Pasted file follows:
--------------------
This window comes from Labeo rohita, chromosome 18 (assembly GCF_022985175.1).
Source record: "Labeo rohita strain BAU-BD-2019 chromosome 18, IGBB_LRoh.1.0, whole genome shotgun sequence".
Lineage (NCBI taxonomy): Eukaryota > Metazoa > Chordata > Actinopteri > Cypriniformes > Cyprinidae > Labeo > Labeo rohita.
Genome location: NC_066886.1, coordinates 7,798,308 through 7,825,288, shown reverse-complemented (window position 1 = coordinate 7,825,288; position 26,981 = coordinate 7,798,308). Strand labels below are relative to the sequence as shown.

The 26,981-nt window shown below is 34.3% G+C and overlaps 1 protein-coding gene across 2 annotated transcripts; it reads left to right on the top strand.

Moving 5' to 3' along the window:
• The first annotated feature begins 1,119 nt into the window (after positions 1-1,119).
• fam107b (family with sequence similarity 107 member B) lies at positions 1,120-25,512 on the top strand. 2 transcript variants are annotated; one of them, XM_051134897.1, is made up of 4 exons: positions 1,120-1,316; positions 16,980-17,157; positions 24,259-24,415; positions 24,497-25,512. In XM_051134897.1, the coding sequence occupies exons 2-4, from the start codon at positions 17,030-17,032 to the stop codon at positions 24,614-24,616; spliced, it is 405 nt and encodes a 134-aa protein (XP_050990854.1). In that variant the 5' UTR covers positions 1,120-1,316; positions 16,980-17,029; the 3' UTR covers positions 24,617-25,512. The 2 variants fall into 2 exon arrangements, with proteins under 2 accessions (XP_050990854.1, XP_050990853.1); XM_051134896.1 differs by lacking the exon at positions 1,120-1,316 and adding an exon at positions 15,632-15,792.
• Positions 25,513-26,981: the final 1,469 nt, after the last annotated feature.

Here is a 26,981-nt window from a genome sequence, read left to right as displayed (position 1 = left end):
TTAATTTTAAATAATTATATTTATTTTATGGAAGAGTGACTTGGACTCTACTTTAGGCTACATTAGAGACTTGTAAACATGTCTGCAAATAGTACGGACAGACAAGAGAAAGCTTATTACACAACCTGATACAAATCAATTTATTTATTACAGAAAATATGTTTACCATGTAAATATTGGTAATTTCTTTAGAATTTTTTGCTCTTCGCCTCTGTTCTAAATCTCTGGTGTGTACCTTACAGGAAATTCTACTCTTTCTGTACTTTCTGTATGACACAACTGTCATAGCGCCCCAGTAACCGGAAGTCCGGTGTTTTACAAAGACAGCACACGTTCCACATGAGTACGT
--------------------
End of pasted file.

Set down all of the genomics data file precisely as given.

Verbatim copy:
This window comes from Labeo rohita, chromosome 18 (assembly GCF_022985175.1).
Source record: "Labeo rohita strain BAU-BD-2019 chromosome 18, IGBB_LRoh.1.0, whole genome shotgun sequence".
Lineage (NCBI taxonomy): Eukaryota > Metazoa > Chordata > Actinopteri > Cypriniformes > Cyprinidae > Labeo > Labeo rohita.
Genome location: NC_066886.1, coordinates 7,798,308 through 7,825,288, shown reverse-complemented (window position 1 = coordinate 7,825,288; position 26,981 = coordinate 7,798,308). Strand labels below are relative to the sequence as shown.

The 26,981-nt window shown below is 34.3% G+C and overlaps 1 protein-coding gene across 2 annotated transcripts; it reads left to right on the top strand.

Moving 5' to 3' along the window:
• The first annotated feature begins 1,119 nt into the window (after positions 1-1,119).
• fam107b (family with sequence similarity 107 member B) lies at positions 1,120-25,512 on the top strand. 2 transcript variants are annotated; one of them, XM_051134897.1, is made up of 4 exons: positions 1,120-1,316; positions 16,980-17,157; positions 24,259-24,415; positions 24,497-25,512. In XM_051134897.1, the coding sequence occupies exons 2-4, from the start codon at positions 17,030-17,032 to the stop codon at positions 24,614-24,616; spliced, it is 405 nt and encodes a 134-aa protein (XP_050990854.1). In that variant the 5' UTR covers positions 1,120-1,316; positions 16,980-17,029; the 3' UTR covers positions 24,617-25,512. The 2 variants fall into 2 exon arrangements, with proteins under 2 accessions (XP_050990854.1, XP_050990853.1); XM_051134896.1 differs by lacking the exon at positions 1,120-1,316 and adding an exon at positions 15,632-15,792.
• Positions 25,513-26,981: the final 1,469 nt, after the last annotated feature.

Here is a 26,981-nt window from a genome sequence, read left to right as displayed (position 1 = left end):
TTAATTTTAAATAATTATATTTATTTTATGGAAGAGTGACTTGGACTCTACTTTAGGCTACATTAGAGACTTGTAAACATGTCTGCAAATAGTACGGACAGACAAGAGAAAGCTTATTACACAACCTGATACAAATCAATTTATTTATTACAGAAAATATGTTTACCATGTAAATATTGGTAATTTCTTTAGAATTTTTTGCTCTTCGCCTCTGTTCTAAATCTCTGGTGTGTACCTTACAGGAAATTCTACTCTTTCTGTACTTTCTGTATGACACAACTGTCATAGCGCCCCAGTAACCGGAAGTCCGGTGTTTTACAAAGACAGCACACGTTCCACATGAGTACGT